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What you need to know for 01/16/2018

Farley to start collecting pension next year


Farley to start collecting pension next year

Sen. Hugh Farley, R-Niskayuna, is maxing out of the state’s pension system and is cashing out next y

Sen. Hugh Farley, R-Niskayuna, is maxing out of the state’s pension system and is cashing out next year to protect his wife.

The long-term public figure was first elected to office in 1970 for the Town of Niskayuna and then the state Senate in 1976. With his military time and an accounting quirk, he has about 46 years of public service heading into 2013, but will get credit for about 39 years of service. Because it is impossible to add to his pension benefits after this year, he will begin collecting a salary and pension starting next year.

“I’ve decided to take my pension because I have to do it to protect my wife because should something happen to me in office, my wife would be precluded from collecting my pension,” said Farley, who will soon turn 80.

Starting in 2013 he will collect a pension of about $52,000 and a salary of about $104,500, which includes a leadership stipend. In the next legislative session, he will be the longest-tenured member currently serving in the state Senate.

Farley noted that if he were to die in office, his wife wouldn’t be able to collect his pension and would be eligible only for a death benefit. He said other longtime public servants are forced to do the same thing as him, so as to avoid losing any of the benefits they have earned. “A lot of the older guys,” he added.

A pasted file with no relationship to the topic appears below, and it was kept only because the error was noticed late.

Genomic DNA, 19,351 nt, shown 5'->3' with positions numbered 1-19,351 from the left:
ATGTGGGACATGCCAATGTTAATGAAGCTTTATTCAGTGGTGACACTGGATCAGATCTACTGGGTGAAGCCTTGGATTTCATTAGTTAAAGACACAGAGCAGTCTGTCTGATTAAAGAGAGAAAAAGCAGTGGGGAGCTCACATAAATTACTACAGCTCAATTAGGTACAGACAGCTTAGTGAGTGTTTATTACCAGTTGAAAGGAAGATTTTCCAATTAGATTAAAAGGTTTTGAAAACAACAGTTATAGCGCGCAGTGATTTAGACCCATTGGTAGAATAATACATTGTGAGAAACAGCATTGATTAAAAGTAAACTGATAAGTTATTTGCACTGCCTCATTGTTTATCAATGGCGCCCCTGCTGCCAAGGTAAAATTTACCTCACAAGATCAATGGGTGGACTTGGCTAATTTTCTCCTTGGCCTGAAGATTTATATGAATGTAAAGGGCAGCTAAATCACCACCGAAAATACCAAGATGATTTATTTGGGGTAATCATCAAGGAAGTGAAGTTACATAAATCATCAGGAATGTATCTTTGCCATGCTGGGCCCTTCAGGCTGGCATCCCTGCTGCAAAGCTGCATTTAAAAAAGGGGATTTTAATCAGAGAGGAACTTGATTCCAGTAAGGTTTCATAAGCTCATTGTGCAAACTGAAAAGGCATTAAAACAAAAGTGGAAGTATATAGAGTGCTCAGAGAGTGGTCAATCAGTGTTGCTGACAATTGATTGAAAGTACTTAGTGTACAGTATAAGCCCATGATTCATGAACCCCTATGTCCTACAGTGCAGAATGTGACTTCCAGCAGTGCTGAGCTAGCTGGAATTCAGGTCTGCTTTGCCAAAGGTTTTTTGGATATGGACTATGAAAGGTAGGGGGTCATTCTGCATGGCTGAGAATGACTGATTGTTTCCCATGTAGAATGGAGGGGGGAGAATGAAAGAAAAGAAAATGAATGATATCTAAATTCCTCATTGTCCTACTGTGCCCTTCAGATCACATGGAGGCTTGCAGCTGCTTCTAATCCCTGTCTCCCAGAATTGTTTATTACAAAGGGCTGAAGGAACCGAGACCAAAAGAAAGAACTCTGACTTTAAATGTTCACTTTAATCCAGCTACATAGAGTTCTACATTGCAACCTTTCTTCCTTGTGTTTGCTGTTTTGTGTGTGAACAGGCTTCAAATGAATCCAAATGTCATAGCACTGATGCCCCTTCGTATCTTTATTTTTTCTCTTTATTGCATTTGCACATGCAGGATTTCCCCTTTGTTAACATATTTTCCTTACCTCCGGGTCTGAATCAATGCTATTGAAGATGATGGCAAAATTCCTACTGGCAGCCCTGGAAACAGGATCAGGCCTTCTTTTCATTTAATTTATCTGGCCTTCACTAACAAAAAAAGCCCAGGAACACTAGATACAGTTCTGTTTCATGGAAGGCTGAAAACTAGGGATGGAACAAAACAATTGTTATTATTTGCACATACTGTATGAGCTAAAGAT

He said this quirk in the pension rules is a mistake and needs to be reformed. “A lot of people have talked about reforming this,” he said.

Farley said he will not be donating his salary or pension while he collects both. “I feel I have earned it,” he said of his pension and salary. One of his local colleagues, soon-to-retire Assemblyman Bob Reilly, D-Colonie, chose to donate his salary.

Another quirk in the pension system, which bases pensions on the final years of service, will actually end up costing Farley some money. Because his pension was calculated during a period of time that included Democratic control of the state Senate, it is covering a period where he had a lower salary. Prior to this two-year period and since then, Farley has been paid a higher salary.

As he continues to work, which will be for at least two years, he will pay into the pension system but won’t see his benefits increase because he has put in the maximum amount of time.

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